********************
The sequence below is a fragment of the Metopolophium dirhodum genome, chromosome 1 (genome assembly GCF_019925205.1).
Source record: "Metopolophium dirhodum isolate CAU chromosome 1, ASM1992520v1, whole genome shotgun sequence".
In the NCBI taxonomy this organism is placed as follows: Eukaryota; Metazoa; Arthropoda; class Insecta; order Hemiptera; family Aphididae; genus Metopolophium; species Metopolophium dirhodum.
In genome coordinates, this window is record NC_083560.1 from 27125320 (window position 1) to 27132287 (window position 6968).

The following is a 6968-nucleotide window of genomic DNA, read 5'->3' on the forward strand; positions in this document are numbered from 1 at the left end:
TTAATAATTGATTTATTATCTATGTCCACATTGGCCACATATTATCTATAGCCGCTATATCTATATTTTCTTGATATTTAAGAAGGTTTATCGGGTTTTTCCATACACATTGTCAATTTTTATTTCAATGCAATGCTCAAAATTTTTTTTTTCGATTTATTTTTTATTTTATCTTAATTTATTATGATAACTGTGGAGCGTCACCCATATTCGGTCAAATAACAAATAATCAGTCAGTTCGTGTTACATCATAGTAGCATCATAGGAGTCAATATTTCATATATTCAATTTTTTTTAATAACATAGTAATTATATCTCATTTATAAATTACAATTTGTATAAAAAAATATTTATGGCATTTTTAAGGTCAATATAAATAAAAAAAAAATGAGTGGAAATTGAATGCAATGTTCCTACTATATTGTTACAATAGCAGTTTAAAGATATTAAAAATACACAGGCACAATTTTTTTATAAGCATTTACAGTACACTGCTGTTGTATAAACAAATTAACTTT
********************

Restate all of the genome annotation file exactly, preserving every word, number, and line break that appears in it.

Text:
The sequence below is a fragment of the Metopolophium dirhodum genome, chromosome 1 (genome assembly GCF_019925205.1).
Source record: "Metopolophium dirhodum isolate CAU chromosome 1, ASM1992520v1, whole genome shotgun sequence".
In the NCBI taxonomy this organism is placed as follows: Eukaryota; Metazoa; Arthropoda; class Insecta; order Hemiptera; family Aphididae; genus Metopolophium; species Metopolophium dirhodum.
In genome coordinates, this window is record NC_083560.1 from 27125320 (window position 1) to 27132287 (window position 6968).

The following is a 6968-nucleotide window of genomic DNA, read 5'->3' on the forward strand; positions in this document are numbered from 1 at the left end:
TTAATAATTGATTTATTATCTATGTCCACATTGGCCACATATTATCTATAGCCGCTATATCTATATTTTCTTGATATTTAAGAAGGTTTATCGGGTTTTTCCATACACATTGTCAATTTTTATTTCAATGCAATGCTCAAAATTTTTTTTTTCGATTTATTTTTTATTTTATCTTAATTTATTATGATAACTGTGGAGCGTCACCCATATTCGGTCAAATAACAAATAATCAGTCAGTTCGTGTTACATCATAGTAGCATCATAGGAGTCAATATTTCATATATTCAATTTTTTTTAATAACATAGTAATTATATCTCATTTATAAATTACAATTTGTATAAAAAAATATTTATGGCATTTTTAAGGTCAATATAAATAAAAAAAAAATGAGTGGAAATTGAATGCAATGTTCCTACTATATTGTTACAATAGCAGTTTAAAGATATTAAAAATACACAGGCACAATTTTTTTATAAGCATTTACAGTACACTGCTGTTGTATAAACAAATTAACTTT